There are very strong reasons behind this choice. First of all, I was very into comedy – it was my style, and me being on stage is to make jokes, so this is a thing. But then, I also think it is very important for lesbians to have representations and identifications to a character who doesn’t die or kill people because she is a lesbian. I want to go out of these representations that are so bad and negative. So, it’s so important for me to offer a positive representation of a lesbian in my film.

When I was a teenager everyone had good romantic comedies. They have all those fabulous movies like Bridget Jones. But we lesbians have nothing – or we only have depressed girls and serial killers. We deserve to have a fine, nice and sweet and funny romantic comedy. I missed it as a teenager and I wanted this movie to exist. I wasn’t thinking of doing it myself. I was waiting for somebody to do it, but nobody has done it – so I was like, okay, I am going to do it.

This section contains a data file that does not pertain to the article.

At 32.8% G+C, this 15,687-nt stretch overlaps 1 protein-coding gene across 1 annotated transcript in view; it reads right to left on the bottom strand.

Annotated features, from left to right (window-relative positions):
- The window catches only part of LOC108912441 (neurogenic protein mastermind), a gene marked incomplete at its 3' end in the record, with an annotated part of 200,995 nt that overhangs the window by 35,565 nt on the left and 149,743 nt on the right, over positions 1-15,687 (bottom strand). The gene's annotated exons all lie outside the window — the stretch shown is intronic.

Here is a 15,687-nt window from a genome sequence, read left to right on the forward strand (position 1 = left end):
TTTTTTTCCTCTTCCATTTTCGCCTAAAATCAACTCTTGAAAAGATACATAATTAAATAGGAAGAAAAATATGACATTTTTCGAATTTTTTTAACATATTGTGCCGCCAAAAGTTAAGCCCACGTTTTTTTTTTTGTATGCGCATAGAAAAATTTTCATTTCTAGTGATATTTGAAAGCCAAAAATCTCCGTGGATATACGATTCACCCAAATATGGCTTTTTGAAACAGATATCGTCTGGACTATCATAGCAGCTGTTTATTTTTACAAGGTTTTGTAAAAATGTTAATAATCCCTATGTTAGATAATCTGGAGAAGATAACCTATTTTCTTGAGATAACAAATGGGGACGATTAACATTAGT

And also because, I think homosexuality is always a subject in films. For me, it should not be a subject anymore … To me it is very important to make a move that is not about homosexuality equals problem. It is important for me to make a story that is just a love story, so a 15-year-old teenager can go see [it] and say, ‘Oh, we are the same, falling in love and trusting someone is difficult no matter [if] you are gay or not’. It’s a feel good movie, it’s not intellectual, it’s not so complicated. It’s not about the suffering of being a lesbian, it’s about love.

Is it difficult to break certain lesbian stereotypes while making the film?
In my film it is very important to have those two very different girls who fall in love. One is my character, Oceanrosemarie, who is more masculine, and Cécile, on the other hand, is more feminine. I’m very obsessed with details, I want to represent a very diverse community; like the extras you see in the parties – I like to have different styles of women, from very masculine to very feminine, from white people to Asians to black people. We have this problem in France, if you don’t pay attention to it you end up with all whites in a film. And I was always fighting with that. It is important for people to have characters to identify with.